More funding for research is set aside for specific fields or types of research. This leaves less room for researchers to be innovative and can potentially turn universities into just “hotels for researchers,” argues Professor Majken Schultz. Together with the Committee on Science Policy from the Royal Academy of Science and Letters, she has written a white paper with recommendations on how to ensure freedom of research, which is otherwise at risk of becoming yet more controlled.
Money comes in different shapes, sizes and colors. And it can be digits in a bank account. Money isn’t worth the same in every country, and there’s more digital money in the world than physical money. In this podcast, CBS WIRE asked PhD Fellow Stefan Kirkegaard Sløk-Madsen to explain the concept of money and the possibility of having a global currency.
The international organization Scholars at Risk, which supports persecuted researchers, has recently opened a branch in Denmark. CBS has joined the organization along with other Danish universities. “Academic freedom is key to any university, not least CBS,” says the Dean of Research at CBS.
China is changing the world as we know it. And fast. Where does that leave Denmark, the business sector and CBS? Postdoc Nis Høyrup Christensen from CBS has provided suggestions on what Denmark should do as part of an expert panel appointed by the Minister of Foreign Affairs.
Danske Bank is working on regaining trust and restoring their reputation. But how? This is the question that two CBS professors, Michael Mol and Bent Petersen raise in their new teaching case, which will be available shortly to students and universities worldwide.
For 20 years, women’s representation among professors hasn’t improved one jot. They still represent 20 percent of the professors. How can CBS change that? Well, if you ask three female professors it’s clear.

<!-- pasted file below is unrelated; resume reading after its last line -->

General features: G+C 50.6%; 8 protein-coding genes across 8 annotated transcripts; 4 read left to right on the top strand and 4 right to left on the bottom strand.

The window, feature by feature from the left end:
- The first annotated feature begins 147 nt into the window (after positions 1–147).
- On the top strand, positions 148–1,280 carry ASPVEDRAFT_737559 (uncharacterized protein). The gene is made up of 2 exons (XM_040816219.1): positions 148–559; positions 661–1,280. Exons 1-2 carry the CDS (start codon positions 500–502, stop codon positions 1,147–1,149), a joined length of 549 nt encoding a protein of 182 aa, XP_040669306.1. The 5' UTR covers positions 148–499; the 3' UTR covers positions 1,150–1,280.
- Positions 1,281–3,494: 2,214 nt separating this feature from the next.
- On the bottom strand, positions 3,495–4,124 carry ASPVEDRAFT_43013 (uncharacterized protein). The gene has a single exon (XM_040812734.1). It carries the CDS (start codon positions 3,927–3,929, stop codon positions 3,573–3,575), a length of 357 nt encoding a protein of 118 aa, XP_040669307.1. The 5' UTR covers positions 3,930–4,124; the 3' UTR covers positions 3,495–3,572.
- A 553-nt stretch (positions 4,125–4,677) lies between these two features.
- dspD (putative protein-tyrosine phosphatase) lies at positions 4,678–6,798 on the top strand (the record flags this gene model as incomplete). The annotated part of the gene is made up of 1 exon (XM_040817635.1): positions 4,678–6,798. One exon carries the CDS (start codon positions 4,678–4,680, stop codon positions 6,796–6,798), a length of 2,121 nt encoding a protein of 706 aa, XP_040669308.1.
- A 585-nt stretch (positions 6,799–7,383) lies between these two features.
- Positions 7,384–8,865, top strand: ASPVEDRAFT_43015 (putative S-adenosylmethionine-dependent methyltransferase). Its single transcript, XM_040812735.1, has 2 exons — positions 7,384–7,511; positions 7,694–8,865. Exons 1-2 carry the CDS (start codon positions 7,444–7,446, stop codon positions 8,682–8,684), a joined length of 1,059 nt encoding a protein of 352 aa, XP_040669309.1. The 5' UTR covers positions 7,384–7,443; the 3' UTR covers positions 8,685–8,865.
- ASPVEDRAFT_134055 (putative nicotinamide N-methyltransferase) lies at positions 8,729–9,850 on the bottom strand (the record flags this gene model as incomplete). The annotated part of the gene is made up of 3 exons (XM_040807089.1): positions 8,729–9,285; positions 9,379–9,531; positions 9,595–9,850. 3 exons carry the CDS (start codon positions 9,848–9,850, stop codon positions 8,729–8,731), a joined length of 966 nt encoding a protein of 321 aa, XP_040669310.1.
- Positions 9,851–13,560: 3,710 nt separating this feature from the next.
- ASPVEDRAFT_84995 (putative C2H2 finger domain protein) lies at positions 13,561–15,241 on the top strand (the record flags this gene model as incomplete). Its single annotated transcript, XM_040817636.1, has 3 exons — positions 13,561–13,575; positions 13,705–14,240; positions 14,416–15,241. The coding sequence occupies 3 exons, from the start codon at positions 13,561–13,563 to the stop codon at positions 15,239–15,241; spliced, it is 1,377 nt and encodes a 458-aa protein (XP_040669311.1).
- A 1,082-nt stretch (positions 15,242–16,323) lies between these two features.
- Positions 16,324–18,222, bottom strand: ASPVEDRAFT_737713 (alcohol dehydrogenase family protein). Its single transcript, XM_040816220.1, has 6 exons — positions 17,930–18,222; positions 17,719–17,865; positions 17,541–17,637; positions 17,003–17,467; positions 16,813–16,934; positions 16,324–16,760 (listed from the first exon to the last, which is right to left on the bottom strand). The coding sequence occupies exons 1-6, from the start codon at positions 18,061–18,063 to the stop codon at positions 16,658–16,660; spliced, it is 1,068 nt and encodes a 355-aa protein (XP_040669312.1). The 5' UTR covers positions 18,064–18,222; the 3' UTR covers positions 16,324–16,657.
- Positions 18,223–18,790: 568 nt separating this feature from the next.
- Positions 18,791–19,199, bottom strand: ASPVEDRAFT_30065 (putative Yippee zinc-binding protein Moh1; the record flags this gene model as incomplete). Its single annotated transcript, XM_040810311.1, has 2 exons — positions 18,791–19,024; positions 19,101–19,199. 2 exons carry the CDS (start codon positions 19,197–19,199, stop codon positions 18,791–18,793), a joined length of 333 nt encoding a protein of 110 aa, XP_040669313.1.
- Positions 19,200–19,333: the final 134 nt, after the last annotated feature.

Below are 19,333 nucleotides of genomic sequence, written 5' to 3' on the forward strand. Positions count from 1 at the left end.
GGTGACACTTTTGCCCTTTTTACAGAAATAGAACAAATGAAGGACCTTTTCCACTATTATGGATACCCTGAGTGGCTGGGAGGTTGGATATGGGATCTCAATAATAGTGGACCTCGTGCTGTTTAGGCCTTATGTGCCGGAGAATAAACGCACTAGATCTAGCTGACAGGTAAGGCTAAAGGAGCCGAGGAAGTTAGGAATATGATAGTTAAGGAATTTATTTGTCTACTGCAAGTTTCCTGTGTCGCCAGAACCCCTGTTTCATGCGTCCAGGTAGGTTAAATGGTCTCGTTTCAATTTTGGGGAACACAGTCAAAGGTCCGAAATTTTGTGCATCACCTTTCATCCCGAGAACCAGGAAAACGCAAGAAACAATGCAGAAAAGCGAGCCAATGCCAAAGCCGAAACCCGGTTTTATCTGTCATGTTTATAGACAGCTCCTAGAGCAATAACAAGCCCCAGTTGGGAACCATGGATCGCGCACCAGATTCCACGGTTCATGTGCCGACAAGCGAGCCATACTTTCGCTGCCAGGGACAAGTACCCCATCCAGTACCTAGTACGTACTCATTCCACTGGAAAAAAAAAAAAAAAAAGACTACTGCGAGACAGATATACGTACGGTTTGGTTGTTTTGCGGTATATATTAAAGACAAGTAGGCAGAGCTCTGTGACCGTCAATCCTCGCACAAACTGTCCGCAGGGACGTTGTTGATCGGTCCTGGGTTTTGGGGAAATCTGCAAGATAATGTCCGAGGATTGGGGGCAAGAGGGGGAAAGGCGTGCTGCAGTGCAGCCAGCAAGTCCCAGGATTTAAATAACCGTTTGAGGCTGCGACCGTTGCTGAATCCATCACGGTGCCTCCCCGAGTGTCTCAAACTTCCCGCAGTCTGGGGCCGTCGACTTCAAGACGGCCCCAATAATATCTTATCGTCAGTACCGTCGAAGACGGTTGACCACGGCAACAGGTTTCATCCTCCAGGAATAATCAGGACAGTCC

To make room for about 50 new colleagues as part of the comprehensive merger process, the offices of the Department of Management, Politics and Philosophy have been under construction since December. The reconstruction has resulted in poor working conditions for about three months. “I fully understand the annoyance about the reconstruction, but that’s the way it is,” says Mads Mordhorst, Deputy Head of Department.
PhD and Master’s students worldwide report rates of depression and anxiety that are six times higher than those of the general public, according to a recently published research paper. Now, the PhD Association Network of Denmark and the Danish Association of Masters and PhDs want to investigate the working conditions of Danish PhD students.
At CBS’ first-ever Winter Pride, participants were asked to put on their norm-critical glasses and find solutions to inclusion- and diversity-related cases at the GenderLab workshop. And then some gorgeous drag queens showed up…
Before we can act on the effects of climate change, we need to recognize them first, argues meteorologist Jesper Theilgaard. He’s been invited to CBS on February 14 by a group of students to talk about how we can help the climate in our day-to-day lives. Students can also get inspiration and input on how to tackle the issue through a series of five workshops.
In ten years’ time, the Danish universities should have created ten companies - each with a total turnover of DKK 1 billion. This is the ambition of the Danish Minister for Higher Education and Science, Tommy Ahlers. The Dean of Research at CBS, a professor, and the CEO of Copenhagen School of Entrepreneurship approve of this ambition, otherwise this precious knowledge risks being filed away out of sight.